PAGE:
Everywhere I look, green. At every meal of the day, collard greens and mustard greens and kale greens, alongside dark green kale rapinis and light green turnip rapini. There are some purples working there way in as we harvest wild violets for fun and the sprouting broccoli from the field, and the purple cape cauliflowers are heading up nicely. But mostly, it is green, green, green.
The grass is growing–really growing–a bright and tender green. The willows have new neon looking leaves coming on and soon the other trees will start to put on their clothes too. Everything is greening up as we get so close to the spring equinox I can barely stand it; I am so excited for more sun, or daytime as it were here in the Pacific Northwest. Even though we have had snow (!) more than a few times this March, and even though spring for us means rain and rain and more rain, the changing landscape and longer days feel good. So refreshing.
And yesterday, in the midst of getting ready for a small birthday sleepover for our second boy, born on the spring equinox eight years ago, we all scrounged up something green to wear and checked our Leprechaun traps for magical creatures and treasure in honor of St. Patrick’s day.
This used to be an “enjoy a–or many depending on what age we are talking about–Guinness or other finely brewed beer” day. Now it is a fun for the small fries kind of day since they love holidays so much and in our home this usually means some kind of feast. St. Patrick’s day is the easiest, Irish fare being so simple. Some lamb maybe, or sausages. Potatoes, cabbage, onion–all good mid-March farm food. And that is usually it, our passing nod to Ireland and our own heritage (we have Irish blood on both sides).
This year, since we were having extra children over and because it was Luca’s choice, we had homemade pizza instead.
And this year, as the farmer and I start to think about studying history with the children as they get older, I was particularly struck by this article. We are finding ourselves hard pressed to keep things simple and pleasant as we delve deeper into these studies, even as we try to take things slow.
Our smallest learn history through stories. They can get an idea of how people lived in other times without too much blood to worry about. Sometimes we can investigate further and visit museums or check out other books about various time periods to extend our understanding. All in all, though, we don’t tend to get into any of the nitty gritty.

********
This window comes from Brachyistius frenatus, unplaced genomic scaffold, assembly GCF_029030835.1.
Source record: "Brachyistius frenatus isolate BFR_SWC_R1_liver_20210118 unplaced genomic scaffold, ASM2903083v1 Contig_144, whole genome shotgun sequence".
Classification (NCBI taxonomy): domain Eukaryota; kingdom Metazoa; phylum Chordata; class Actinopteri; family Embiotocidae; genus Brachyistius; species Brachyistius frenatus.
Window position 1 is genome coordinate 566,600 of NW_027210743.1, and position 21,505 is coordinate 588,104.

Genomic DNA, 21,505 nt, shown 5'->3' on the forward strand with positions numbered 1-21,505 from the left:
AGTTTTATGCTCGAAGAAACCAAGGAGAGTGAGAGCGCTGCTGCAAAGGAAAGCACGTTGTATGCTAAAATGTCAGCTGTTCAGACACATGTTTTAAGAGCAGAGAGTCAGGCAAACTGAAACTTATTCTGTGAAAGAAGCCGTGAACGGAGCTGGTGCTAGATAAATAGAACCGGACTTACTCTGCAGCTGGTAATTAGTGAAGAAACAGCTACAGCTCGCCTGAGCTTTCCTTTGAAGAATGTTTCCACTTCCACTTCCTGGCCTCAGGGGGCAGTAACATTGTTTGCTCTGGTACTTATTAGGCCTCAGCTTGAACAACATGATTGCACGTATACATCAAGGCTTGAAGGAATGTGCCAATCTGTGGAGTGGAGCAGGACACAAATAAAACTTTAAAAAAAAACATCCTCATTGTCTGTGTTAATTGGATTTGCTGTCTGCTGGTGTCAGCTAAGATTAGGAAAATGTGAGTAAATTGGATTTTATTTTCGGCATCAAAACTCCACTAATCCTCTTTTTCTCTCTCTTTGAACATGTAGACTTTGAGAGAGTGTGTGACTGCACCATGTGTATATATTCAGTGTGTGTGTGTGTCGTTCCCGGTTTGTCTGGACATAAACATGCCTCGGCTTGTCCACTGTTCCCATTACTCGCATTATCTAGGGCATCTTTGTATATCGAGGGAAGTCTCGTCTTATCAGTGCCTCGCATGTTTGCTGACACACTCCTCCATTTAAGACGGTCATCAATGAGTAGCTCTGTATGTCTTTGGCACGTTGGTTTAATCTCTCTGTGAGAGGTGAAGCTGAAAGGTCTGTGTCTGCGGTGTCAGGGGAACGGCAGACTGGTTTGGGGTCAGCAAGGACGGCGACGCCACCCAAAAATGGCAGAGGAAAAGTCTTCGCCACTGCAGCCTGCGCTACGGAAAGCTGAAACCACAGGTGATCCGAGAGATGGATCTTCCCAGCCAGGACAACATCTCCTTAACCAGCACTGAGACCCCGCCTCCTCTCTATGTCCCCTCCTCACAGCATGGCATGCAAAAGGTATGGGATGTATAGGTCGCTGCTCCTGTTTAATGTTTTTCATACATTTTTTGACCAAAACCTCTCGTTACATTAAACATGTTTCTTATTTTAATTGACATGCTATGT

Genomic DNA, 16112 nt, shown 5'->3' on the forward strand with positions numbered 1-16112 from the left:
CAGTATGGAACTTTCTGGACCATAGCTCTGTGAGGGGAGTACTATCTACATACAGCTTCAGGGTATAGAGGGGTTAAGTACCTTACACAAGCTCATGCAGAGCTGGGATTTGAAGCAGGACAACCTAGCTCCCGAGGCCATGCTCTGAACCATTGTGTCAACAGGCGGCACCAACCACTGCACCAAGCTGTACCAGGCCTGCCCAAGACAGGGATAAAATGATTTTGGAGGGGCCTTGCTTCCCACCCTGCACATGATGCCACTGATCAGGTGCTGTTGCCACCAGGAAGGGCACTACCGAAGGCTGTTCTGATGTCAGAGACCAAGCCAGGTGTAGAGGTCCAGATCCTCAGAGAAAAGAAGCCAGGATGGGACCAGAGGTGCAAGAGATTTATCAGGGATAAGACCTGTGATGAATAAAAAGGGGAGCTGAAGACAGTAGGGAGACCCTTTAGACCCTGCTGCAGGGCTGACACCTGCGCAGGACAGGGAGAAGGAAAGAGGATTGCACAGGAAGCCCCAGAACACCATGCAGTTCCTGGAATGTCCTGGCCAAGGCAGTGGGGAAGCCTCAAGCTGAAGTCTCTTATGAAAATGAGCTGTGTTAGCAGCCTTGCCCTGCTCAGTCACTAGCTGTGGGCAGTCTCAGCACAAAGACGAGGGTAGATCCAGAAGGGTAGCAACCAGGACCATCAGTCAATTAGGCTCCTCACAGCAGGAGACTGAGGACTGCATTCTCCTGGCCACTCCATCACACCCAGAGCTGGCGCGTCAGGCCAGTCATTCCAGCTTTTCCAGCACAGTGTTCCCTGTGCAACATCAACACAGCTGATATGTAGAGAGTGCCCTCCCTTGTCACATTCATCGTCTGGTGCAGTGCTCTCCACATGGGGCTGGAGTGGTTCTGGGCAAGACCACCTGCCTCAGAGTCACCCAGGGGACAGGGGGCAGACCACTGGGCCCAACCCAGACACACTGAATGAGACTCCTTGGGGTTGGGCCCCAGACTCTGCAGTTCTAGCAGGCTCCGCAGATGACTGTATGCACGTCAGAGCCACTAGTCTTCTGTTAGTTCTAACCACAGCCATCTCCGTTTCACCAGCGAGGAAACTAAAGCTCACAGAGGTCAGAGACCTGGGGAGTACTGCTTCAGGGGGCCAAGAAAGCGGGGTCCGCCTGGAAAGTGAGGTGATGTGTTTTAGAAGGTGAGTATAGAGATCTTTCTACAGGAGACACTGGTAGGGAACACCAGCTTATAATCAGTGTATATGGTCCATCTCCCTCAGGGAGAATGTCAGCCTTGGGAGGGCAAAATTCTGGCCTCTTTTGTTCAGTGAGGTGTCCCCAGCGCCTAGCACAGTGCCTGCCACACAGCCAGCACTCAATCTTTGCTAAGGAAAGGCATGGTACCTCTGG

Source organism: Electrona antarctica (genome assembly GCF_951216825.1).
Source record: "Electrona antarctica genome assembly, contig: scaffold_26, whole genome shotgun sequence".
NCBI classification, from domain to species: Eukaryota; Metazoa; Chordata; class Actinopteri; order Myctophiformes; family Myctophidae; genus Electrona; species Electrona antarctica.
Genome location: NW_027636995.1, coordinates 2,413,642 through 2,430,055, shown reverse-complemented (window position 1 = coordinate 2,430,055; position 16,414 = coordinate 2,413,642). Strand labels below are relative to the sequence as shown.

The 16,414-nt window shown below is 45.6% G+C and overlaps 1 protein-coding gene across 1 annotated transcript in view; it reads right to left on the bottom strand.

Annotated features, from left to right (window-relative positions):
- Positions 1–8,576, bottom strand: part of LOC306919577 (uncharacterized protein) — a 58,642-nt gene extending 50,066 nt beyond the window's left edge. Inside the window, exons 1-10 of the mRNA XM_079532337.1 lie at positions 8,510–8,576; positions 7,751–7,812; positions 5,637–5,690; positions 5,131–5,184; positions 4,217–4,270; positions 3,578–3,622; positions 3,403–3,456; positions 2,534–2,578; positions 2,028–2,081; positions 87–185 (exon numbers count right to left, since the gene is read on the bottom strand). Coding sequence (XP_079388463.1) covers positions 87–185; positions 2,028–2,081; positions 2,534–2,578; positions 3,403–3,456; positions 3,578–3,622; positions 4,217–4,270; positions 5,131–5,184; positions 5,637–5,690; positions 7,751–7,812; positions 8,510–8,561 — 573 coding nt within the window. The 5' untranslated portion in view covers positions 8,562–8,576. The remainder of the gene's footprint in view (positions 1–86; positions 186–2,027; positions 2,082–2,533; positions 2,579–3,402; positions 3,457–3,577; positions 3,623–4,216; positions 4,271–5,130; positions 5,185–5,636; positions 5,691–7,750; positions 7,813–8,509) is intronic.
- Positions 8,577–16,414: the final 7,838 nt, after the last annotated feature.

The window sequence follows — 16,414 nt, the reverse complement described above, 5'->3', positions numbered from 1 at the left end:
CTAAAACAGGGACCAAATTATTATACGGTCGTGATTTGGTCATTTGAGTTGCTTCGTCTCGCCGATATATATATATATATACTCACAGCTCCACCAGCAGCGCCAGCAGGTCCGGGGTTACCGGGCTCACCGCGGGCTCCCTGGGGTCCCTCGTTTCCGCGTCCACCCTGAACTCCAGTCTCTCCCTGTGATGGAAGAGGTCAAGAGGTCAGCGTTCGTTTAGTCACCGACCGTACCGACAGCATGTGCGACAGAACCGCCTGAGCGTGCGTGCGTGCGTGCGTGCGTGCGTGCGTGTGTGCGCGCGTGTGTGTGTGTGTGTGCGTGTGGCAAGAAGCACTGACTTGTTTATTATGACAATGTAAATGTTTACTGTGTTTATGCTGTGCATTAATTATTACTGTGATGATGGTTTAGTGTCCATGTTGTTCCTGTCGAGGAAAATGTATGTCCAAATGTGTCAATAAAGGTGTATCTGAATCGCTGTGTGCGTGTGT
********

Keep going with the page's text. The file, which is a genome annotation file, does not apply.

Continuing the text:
But our precocious older child, so keen on growing up faster than he needs to–once he finally reaches the level of maturity his taste for talking about current affairs and the seedier side of history necessitates, I hope to share both the good, the bad, and the ugly with him so that he can learn to critically examine the things that have happened before him in this tale of humankind so that he will then be able to critically examine the things that are going on around him.
The history of Ireland is just one of many stories that isn’t all that pretty.
And as the article points out, the great potato famine provides a pretty important lesson for today. As the genetic diversity of farmed crops and the seed banks both shrink, it doesn’t hurt to give the lumper potato and the famine in Ireland some of our time.
For the farmer and I, we find that there is still so much to be learned from the past. So much that we weren’t introduced to in our studies of history at school. So much misinformation or generalization it is maddening.
So this St. Patrick’s day we looked a little closer at this time in Irish history. When our kids get (much) older, we’ll discuss it with them too.
For now, while they are still so innocent and young, I am happy to get a pinch before I get dressed for the day when I didn’t go to bed wearing green, and to imagine that at the end of every rainbow there really is a pot of gold.
And it is both of these things that are so important to do as we live this life. We must look hard to discover both the shining gold and the smoke and ashes of our story.